Ben Farr - Enrico Fermi Institute, University of Chicago

Ben Farr
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Ben Farr
Enrico Fermi Institute, University of Chicago
United States

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General Relativity and Quantum Cosmology (6)
High Energy Astrophysical Phenomena (5)
Instrumentation and Methods for Astrophysics (2)
Solar and Stellar Astrophysics (1)
Cosmology and Nongalactic Astrophysics (1)

Publications Authored By Ben Farr

A channel for the formation of stellar mass black holes (BHs) is through hierarchical mergers of smaller BHs. Repeated mergers between comparable mass BHs leave an imprint on the spin of the resulting black hole, since the final BH spin is largely determined by the orbital angular momentum of the merging binary system. It has been shown that a population of supermassive BHs that forms through repeated mergers will have a distribution of spin magnitudes centered around a dimensionless spin magnitude of $a \sim 0. Read More

Among the most eagerly anticipated opportunities made possible by Advanced LIGO/Virgo are multimessenger observations of compact mergers. Optical counterparts may be short-lived so rapid characterization of gravitational wave (GW) events is paramount for discovering electromagnetic signatures. One way to meet the demand for rapid GW parameter estimation is to trade off accuracy for speed, using waveform models with simplified treatment of the compact objects' spin. Read More

Inspiraling binary neutron stars are expected to be one of the most significant sources of gravitational-wave signals for the new generation of advanced ground-based detectors. We investigate how well we could hope to measure properties of these binaries using the Advanced LIGO detectors, which began operation in September 2015. We study an astrophysically motivated population of sources (binary components with masses $1. Read More

Affiliations: 1CCRG, Rochester Institute of Technology, 2CCRG, Rochester Institute of Technology, 3CIERA, Northwestern University, 4Enrico Fermi Institute, University of Chicago

Reliable low-latency gravitational wave parameter estimation is essential to target limited electromagnetic followup facilities toward astrophysically interesting and electromagnetically relevant sources of gravitational waves. In this study, we examine the tradeoff between speed and accuracy. Specifically, we estimate the astrophysical relevance of systematic errors in the posterior parameter distributions derived using a fast-but-approximate waveform model, SpinTaylorF2 (STF2), in parameter estimation with lalinference_mcmc. Read More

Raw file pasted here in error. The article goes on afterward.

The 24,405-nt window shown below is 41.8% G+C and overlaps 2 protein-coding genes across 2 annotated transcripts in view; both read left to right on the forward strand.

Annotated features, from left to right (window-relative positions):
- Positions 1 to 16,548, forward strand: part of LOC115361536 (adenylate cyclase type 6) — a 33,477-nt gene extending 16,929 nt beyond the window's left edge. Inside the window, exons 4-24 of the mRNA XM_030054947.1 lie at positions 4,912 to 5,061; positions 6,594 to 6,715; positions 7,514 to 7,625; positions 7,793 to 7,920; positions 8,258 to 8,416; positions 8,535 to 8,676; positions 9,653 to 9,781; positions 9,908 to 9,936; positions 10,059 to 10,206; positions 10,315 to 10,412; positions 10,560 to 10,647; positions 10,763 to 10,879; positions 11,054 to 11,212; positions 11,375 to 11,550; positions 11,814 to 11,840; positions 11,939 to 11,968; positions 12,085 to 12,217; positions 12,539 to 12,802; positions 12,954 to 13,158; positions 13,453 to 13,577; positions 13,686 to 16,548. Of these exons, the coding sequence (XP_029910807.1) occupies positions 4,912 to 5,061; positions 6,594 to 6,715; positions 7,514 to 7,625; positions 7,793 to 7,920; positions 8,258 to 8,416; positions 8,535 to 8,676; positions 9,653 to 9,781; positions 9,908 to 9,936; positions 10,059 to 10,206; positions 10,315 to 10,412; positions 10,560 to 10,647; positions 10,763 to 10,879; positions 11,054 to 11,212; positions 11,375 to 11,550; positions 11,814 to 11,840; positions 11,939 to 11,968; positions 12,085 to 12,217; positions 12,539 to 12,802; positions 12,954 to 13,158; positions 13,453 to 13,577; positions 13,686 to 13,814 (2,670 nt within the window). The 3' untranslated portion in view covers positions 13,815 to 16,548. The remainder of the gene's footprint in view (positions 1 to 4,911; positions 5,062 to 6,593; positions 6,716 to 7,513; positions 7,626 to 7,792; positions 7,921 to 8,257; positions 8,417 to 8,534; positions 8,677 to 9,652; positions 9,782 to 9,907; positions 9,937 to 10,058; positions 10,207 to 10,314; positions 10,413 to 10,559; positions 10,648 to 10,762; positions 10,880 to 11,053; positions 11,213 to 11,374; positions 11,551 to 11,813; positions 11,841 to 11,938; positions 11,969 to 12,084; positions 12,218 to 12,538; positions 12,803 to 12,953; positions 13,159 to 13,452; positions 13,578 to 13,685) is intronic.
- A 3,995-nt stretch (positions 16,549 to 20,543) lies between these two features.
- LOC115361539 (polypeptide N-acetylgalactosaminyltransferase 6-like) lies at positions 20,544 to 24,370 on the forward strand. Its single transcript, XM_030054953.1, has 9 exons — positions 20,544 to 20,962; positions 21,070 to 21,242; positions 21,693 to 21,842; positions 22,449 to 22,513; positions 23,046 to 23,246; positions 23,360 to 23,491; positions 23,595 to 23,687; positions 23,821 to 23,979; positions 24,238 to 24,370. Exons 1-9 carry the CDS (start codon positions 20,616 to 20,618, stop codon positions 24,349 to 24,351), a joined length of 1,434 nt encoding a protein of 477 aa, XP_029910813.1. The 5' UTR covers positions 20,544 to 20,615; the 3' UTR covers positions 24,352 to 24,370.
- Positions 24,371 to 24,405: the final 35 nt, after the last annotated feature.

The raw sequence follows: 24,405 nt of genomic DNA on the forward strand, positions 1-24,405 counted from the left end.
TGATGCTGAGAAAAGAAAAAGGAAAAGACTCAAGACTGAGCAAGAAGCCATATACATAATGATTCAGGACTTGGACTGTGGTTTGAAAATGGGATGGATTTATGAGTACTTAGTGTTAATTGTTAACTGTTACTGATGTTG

Advanced ground-based gravitational-wave (GW) detectors begin operation imminently. Their intended goal is not only to make the first direct detection of GWs, but also to make inferences about the source systems. Binary neutron-star mergers are among the most promising sources. Read More

We anticipate the first direct detections of gravitational waves (GWs) with Advanced LIGO and Virgo later this decade. Though this groundbreaking technical achievement will be its own reward, a still greater prize could be observations of compact binary mergers in both gravitational and electromagnetic channels simultaneously. During Advanced LIGO and Virgo's first two years of operation, 2015 through 2016, we expect the global GW detector array to improve in sensitivity and livetime and expand from two to three detectors. Read More

The problem of reconstructing the sky position of compact binary coalescences detected via gravitational waves is a central one for future observations with the ground-based network of gravitational-wave laser interferometers, such as Advanced LIGO and Advanced Virgo. Different techniques for sky localisation have been independently developed. They can be divided in two broad categories: fully coherent Bayesian techniques, which are high-latency and aimed at in-depth studies of all the parameters of a source, including sky position, and "triangulation-based" techniques, which exploit the data products from the search stage of the analysis to provide an almost real-time approximation of the posterior probability density function of the sky location of a detection candidate. Read More